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Wildfire Season is here and so are the Health Risks of Smoke

Released on Tuesday, May 19, 2020
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Nearly nine million acres burned in wildfires in the Unites States in 2018. Residents of Northern Colorado know that wildfires are a reality. While wildfires themselves present risks including danger to our homes and property, smoke from wildfire is harmful for air quality and health. Damage from smoke can render a home uninhabitable even if the flames were contained to one room.

Poudre Fire Authority (PFA) and the City of Fort Collins work together to help keep you informed and safe during wildfire season. Tips and resources will help protect you and your property. While PFA sends firefighters and information about the fire, the City of Fort Collins Air Quality program provides education and information on factors that can negatively impact air quality; including smoke from wildfires.

Smoke from regional or local wildfires can travel long distances and be inhaled into the lungs causing negative health effects. Smoke is made up of a mixture of gases and particles, including fine particulate matter, which can cause irritation to the eyes, coughing, wheezing and difficulty breathing. These effects are worse for at-risk groups such as children, the elderly and people with respiratory or heart problems.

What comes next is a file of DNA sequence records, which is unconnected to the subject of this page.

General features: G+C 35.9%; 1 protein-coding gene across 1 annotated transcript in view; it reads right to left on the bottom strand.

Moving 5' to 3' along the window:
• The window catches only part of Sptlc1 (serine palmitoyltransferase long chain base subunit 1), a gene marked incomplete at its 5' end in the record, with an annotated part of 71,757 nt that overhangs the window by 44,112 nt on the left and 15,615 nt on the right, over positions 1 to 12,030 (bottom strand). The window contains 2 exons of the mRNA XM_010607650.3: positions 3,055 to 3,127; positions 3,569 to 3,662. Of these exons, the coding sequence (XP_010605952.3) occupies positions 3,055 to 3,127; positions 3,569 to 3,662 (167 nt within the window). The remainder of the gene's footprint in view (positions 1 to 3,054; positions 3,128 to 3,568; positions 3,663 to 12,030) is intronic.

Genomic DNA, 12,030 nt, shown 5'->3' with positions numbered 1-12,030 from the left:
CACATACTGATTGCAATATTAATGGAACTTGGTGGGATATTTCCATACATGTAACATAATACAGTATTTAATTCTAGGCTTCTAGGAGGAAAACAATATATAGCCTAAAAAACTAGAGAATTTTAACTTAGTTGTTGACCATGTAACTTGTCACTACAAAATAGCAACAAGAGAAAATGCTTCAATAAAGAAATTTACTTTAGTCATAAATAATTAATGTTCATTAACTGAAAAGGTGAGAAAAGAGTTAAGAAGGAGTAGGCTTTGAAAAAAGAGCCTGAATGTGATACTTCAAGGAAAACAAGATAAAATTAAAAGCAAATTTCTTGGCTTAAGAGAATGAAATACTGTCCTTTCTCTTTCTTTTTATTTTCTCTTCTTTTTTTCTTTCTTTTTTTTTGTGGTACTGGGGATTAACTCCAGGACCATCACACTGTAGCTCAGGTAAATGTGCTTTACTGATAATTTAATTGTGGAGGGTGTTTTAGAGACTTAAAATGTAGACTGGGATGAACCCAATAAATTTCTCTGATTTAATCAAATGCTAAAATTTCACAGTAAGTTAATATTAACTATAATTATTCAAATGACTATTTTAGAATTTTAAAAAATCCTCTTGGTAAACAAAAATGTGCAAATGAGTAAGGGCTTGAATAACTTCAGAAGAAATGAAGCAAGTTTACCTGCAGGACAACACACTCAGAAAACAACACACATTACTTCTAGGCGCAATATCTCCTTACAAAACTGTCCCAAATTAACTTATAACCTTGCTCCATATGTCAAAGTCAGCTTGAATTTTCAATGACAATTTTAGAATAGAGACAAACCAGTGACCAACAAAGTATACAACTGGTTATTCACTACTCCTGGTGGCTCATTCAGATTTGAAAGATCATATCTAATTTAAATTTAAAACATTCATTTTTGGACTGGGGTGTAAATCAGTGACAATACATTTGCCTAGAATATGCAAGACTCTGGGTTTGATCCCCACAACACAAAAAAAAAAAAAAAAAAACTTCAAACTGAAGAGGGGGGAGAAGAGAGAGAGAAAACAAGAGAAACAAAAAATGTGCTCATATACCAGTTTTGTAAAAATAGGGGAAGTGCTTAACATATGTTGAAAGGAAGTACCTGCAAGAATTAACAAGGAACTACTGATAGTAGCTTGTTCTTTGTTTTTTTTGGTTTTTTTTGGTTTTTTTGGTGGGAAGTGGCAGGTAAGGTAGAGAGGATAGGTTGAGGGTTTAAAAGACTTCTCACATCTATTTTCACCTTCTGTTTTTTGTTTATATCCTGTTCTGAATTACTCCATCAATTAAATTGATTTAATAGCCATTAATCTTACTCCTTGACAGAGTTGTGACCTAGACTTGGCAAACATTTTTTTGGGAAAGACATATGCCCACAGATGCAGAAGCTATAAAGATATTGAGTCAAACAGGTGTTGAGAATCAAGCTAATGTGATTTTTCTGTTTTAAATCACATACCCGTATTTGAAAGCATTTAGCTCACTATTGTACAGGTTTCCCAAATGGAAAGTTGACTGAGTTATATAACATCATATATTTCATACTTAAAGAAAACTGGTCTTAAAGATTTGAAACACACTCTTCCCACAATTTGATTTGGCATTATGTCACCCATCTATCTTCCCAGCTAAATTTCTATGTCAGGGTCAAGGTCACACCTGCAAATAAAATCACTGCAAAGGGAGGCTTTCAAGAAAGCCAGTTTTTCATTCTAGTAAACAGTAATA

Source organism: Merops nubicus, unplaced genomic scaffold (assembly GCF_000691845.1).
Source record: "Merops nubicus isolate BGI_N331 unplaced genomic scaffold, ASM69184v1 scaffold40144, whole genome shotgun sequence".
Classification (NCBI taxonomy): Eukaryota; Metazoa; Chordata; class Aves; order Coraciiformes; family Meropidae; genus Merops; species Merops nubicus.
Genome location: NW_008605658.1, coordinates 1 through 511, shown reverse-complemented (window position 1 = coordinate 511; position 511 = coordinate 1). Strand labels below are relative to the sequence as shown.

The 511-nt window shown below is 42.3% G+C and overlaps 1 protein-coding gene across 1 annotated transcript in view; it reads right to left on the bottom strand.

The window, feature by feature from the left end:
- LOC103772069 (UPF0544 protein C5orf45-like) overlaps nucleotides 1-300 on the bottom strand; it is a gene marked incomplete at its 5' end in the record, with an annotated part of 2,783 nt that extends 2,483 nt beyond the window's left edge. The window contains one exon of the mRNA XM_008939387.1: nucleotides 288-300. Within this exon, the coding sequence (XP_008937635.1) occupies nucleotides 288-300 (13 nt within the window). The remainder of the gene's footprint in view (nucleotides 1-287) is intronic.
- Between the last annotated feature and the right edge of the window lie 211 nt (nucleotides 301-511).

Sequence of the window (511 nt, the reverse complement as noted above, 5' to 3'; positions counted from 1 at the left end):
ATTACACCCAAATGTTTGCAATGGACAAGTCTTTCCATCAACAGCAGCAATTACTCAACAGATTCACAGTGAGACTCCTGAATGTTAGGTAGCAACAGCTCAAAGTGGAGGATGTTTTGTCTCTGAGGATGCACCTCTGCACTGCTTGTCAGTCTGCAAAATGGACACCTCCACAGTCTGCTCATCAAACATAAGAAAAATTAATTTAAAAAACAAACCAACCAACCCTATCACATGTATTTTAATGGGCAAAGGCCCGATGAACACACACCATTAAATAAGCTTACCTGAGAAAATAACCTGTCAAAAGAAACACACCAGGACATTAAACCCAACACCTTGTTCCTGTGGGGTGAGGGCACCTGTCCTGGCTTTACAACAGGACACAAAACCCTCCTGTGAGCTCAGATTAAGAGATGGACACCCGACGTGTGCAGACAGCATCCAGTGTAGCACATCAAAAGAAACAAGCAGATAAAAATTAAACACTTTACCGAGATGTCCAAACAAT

How to Know if Air Quality is Affected

Smoke travels, which means people can be impacted even when fires are miles away. If you see or smell smoke, air quality may be affected. If visibility is especially poor from smoke, (e.g., less than five miles or approximately the distance from downtown to the “A” rock formation near Horsetooth), then the air quality is likely impacted.

Mitigate the impacts of smoke if there is a wildfire in the area by:

  • Closing your home’s openings, including attic and basement doors, vents, garage doors and pet doors.
  • Staying indoors if possible.
  • Checking local air quality alerts to know if smoke is impacting air quality.
  • Limiting physical activity.
  • Running the fan on recirculate in your home and vehicle.
  • Minimizing exposure to indoor air pollutants by avoiding activities such as burning candles or smoking inside.
  • Keeping car windows closed while driving.
  • Changing air filters regularly.

The dry climate and warm temperatures make the risk of wildfires and presence of smoke part of life on the Front Range, but awareness and preparation work. Sign up or follow these channels to help the information come to you.

3 Ways to Stay Informed This Summer:

  1. Sign up for smoke and air quality alerts at fcgov.com/aqdata
  2. Stay up to date on local fire risks and responses by following Poudre Fire Authority on social media @PoudreFire

Sign up for local alerts at www.nocoalert.org - decide how and when to receive alerts